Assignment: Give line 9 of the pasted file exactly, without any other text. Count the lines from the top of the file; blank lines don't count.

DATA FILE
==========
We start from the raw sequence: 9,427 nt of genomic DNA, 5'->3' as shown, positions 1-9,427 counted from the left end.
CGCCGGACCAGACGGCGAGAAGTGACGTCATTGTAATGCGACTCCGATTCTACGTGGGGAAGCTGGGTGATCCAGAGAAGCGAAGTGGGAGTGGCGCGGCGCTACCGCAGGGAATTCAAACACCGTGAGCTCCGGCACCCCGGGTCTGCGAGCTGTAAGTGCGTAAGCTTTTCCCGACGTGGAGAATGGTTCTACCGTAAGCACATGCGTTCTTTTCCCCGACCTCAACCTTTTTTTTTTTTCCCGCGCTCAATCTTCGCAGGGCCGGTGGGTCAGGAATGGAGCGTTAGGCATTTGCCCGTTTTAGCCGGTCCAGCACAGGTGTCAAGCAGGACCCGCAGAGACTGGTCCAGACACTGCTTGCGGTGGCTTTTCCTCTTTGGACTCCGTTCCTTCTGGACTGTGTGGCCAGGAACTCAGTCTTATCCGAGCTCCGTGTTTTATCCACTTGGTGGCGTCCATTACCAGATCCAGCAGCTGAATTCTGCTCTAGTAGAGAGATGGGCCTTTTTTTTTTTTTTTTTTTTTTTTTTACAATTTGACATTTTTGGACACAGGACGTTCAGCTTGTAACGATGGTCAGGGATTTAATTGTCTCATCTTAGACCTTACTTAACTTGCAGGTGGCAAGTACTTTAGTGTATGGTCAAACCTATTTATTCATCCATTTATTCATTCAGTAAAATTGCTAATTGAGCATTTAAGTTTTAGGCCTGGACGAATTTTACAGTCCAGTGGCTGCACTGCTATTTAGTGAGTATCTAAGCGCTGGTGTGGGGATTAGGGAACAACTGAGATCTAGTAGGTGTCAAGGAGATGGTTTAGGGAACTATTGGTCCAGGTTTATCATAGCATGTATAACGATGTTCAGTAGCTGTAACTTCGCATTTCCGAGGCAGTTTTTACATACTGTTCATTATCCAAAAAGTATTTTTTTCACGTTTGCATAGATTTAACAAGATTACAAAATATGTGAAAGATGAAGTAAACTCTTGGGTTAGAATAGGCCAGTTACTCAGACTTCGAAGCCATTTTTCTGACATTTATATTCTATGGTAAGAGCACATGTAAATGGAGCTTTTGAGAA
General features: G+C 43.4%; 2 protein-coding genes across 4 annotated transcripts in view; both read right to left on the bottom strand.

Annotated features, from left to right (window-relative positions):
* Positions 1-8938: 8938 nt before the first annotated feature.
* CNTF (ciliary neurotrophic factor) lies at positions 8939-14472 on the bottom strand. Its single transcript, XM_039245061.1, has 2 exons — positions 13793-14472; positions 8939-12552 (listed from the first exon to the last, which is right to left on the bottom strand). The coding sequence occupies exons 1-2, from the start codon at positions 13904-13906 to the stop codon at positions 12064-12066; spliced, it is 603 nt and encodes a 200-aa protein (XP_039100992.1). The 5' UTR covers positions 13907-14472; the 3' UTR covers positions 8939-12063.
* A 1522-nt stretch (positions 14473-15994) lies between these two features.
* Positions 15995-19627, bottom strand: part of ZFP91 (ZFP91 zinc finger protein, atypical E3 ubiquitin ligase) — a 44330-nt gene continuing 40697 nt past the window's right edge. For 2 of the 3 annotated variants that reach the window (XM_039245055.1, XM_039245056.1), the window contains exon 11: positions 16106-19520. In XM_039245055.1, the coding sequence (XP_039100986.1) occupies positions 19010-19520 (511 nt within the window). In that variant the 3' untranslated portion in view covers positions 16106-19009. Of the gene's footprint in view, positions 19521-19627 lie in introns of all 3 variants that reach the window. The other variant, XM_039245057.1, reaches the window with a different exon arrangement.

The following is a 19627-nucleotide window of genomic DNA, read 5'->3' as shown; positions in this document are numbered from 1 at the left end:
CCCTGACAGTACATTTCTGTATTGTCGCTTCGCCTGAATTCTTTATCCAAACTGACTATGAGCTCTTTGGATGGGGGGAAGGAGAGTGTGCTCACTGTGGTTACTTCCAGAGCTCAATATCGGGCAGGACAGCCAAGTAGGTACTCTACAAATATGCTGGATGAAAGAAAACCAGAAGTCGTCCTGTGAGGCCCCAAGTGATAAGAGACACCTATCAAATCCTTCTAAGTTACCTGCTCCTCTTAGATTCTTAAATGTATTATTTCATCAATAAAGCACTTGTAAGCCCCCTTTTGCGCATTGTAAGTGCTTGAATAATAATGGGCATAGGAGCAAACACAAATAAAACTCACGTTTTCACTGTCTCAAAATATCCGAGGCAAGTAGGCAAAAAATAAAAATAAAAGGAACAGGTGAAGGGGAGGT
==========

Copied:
The following is a 19627-nucleotide window of genomic DNA, read 5'->3' as shown; positions in this document are numbered from 1 at the left end: